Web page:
Taichung, Taiwan—Local ace Sung Mao-Chang took charge with a six-under 66, going 2-up over erstwhile co-leader Tseng Tsu-Hao while Jay Bayron kept his hopes for a spot in the weekend play despite a 73 in the Daan TPGA Open at the Ching Chuan Kang Golf Club here yesterday.
Sung, one of the few who had completed play in the rain-hit first round of the $100,000 championship Thursday, rattled off five birdies in a six-hole stretch from No. 12 then bucked a three-putt mishap on No. 2 with birdies on Nos. 6 and 7 to match Tseng’s opening six-under card for the solo lead at 135.
“I played relaxed all throughout and the course was very easy. All my drives, irons and putting are all good,” said Sung, 41, a two-time winner on the PGA of Taiwan (TPGA) and currently at No. 4 in the Order of Merit rankings.
The weather had improved after a rainy opener with half of the starting 144-player field completing their first round play early yesterday, including Bayron, who groped for form with a 38 before play was stopped due to darkness Thursday but hit two birdies at resumption to save a 72.
With hardly a rest, the lone Filipino entry in the first PGT Asia event overseas struggled and lost steam, fumbling with three bogeys against two birdies to finish with a 73 for a 145.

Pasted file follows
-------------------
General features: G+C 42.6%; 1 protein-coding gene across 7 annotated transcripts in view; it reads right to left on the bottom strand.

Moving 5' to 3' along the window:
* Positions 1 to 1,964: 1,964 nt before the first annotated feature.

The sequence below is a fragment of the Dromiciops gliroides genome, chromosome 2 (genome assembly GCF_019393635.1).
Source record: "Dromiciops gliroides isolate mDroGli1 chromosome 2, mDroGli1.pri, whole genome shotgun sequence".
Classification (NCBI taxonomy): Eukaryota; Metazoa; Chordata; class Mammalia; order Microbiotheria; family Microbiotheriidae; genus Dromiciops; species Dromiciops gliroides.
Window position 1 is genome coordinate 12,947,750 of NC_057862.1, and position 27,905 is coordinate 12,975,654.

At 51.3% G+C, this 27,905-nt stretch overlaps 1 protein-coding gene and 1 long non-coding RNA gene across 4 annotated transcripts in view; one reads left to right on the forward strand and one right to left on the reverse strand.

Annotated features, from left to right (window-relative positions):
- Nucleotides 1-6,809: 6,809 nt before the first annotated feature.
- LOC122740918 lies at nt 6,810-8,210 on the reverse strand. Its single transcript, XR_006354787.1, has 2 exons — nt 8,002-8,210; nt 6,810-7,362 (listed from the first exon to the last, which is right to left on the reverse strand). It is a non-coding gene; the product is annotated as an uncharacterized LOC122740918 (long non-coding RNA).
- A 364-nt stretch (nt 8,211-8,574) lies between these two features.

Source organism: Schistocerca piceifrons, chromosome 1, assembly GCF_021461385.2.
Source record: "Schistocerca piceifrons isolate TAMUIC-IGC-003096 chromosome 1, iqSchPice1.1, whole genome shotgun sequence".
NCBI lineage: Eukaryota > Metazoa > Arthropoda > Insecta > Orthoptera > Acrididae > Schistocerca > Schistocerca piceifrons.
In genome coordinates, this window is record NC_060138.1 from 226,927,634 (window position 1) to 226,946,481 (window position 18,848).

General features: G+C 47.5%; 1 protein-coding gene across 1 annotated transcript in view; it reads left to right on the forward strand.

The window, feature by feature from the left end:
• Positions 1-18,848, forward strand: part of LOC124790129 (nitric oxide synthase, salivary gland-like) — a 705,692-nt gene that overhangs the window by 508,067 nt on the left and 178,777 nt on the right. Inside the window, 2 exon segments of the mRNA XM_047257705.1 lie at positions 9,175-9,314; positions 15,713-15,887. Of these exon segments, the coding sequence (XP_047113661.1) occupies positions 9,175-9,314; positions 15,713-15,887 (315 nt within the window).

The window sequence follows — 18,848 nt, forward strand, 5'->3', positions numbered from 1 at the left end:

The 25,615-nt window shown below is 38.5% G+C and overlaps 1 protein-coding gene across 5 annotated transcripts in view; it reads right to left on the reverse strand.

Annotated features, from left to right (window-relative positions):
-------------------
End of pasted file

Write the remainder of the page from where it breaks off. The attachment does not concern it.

That proved to be the current cutoff line when play has stopped due to darkness in another long day here with a number of players to complete their second round play early today.
Others with one-over total were Lin Wen-Ko (73), Yu Cheng-Yen (73), Kao Shang-Hung (72), Lin Chie-Hsiang (71), Chen Jung-Hsin (72), Chen Po Hao (73), Shen David (72), Thai Sriroj Thammanoon (72) and Chang Hsun Chen (71).
“I was feeling good after completing my first round. But I missed a number of greens and putts at resumption,” said Bayron, who birdied Nos. 13 and 15 to go even par after the first round.
He actually birdied the par-5 13th for the second time but bogeyed the next and dropped two more strokes on Nos. 3 and 6 before birdying the seventh. He also flubbed a birdie putt from close range on the ninth.
The young Tseng, a bit edgy being in the lead, leaned on his long and short games to overcome his day-long struggle with putter, closing out with birdies on Nos. 5, 7 and 9 to stay in the thick of things after tumbling down with a bogey-riddled stint midway through the day.
The 22-year-old Tseng, winless since he turned pro four years ago, went eight-under with back-to-back birdies from No. 12, only to fall back with bogeys on the next two. He dropped strokes on Nos. 17 and 4 but flashed some kind of resiliency with that solid finish.
“I’m a bit nervous because I’m in the lead. I tried to play slowly and not too aggressive,” said Tseng, now one behind the new leader but vowed to make his charge.
“Tomorrow (today), I’ll try to shoot more birdies,” he added, hopeful of regaining his putting touch that anchored his lead-sharing 66 Thursday.
Joining him at 137 is Thai Polthai Tawit who rallied with a 67 while eight players, including Thai Namuangruk Kammalas (71) and American Tarik Can (70) pooled 139s.
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